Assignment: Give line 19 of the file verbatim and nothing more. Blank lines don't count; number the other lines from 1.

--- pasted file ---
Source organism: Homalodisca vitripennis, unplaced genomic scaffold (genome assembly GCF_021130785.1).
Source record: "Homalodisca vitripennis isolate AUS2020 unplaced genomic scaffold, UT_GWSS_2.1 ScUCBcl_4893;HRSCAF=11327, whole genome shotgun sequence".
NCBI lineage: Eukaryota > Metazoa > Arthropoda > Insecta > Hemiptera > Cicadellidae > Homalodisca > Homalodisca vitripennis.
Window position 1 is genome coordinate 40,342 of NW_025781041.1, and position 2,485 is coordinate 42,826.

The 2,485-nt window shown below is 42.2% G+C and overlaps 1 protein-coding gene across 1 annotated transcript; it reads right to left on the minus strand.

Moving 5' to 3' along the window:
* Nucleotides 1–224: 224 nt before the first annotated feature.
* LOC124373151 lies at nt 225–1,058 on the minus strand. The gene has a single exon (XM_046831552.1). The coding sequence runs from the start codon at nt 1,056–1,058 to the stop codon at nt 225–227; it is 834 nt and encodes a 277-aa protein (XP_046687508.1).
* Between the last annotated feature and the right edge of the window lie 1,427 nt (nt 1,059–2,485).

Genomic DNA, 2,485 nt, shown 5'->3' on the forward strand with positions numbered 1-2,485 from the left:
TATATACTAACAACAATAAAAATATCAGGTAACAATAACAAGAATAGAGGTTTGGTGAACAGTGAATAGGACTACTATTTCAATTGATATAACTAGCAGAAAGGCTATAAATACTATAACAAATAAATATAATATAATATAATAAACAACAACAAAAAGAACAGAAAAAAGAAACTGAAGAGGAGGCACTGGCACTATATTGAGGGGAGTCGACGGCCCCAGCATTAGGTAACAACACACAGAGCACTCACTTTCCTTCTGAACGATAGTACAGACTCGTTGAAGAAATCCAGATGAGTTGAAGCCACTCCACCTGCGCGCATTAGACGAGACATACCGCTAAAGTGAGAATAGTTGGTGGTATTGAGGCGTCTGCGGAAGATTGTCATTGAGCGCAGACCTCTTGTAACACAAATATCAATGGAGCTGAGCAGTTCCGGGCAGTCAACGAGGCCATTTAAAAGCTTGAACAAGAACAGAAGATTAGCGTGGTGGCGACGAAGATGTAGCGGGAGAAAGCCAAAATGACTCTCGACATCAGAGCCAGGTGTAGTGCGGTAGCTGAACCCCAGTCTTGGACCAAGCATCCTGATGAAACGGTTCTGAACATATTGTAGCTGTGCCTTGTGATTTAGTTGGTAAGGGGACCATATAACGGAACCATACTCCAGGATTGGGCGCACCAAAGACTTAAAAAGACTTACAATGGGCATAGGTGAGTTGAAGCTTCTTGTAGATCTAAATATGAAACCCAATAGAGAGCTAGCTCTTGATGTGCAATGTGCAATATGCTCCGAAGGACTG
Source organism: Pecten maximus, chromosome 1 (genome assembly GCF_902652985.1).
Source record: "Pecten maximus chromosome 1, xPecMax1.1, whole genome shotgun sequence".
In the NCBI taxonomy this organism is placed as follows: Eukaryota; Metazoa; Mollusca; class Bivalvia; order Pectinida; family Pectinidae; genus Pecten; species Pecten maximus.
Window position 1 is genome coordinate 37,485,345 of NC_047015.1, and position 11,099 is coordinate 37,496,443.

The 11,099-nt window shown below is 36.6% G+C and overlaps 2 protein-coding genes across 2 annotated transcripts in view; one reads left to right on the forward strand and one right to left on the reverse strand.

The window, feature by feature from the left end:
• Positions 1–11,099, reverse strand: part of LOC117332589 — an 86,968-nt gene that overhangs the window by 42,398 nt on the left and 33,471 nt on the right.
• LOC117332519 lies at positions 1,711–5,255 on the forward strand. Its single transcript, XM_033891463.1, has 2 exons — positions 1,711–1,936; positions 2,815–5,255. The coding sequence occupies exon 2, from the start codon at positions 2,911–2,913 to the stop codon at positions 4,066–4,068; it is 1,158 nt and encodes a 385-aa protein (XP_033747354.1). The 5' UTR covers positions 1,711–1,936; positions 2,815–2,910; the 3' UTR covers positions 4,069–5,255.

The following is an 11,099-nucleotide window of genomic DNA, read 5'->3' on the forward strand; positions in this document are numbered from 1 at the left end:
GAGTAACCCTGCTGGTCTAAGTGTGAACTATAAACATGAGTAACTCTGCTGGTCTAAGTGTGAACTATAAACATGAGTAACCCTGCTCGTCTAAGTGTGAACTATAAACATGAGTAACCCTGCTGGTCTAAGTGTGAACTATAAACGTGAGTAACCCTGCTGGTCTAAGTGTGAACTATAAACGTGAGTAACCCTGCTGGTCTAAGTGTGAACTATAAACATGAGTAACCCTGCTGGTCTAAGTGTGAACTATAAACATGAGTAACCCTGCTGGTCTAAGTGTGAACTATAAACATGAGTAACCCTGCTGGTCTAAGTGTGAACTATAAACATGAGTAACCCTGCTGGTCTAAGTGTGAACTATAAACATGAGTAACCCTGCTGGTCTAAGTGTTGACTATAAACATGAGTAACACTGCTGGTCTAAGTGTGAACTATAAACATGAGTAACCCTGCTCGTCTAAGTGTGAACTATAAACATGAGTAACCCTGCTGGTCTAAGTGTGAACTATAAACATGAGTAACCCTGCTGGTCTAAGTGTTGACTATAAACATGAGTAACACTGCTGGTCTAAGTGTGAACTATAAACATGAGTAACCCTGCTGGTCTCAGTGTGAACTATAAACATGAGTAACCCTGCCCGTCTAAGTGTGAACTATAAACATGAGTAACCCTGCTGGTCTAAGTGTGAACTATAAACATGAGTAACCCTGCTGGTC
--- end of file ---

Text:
• LOC117332519 lies at positions 1,711–5,255 on the forward strand. Its single transcript, XM_033891463.1, has 2 exons — positions 1,711–1,936; positions 2,815–5,255. The coding sequence occupies exon 2, from the start codon at positions 2,911–2,913 to the stop codon at positions 4,066–4,068; it is 1,158 nt and encodes a 385-aa protein (XP_033747354.1). The 5' UTR covers positions 1,711–1,936; positions 2,815–2,910; the 3' UTR covers positions 4,069–5,255.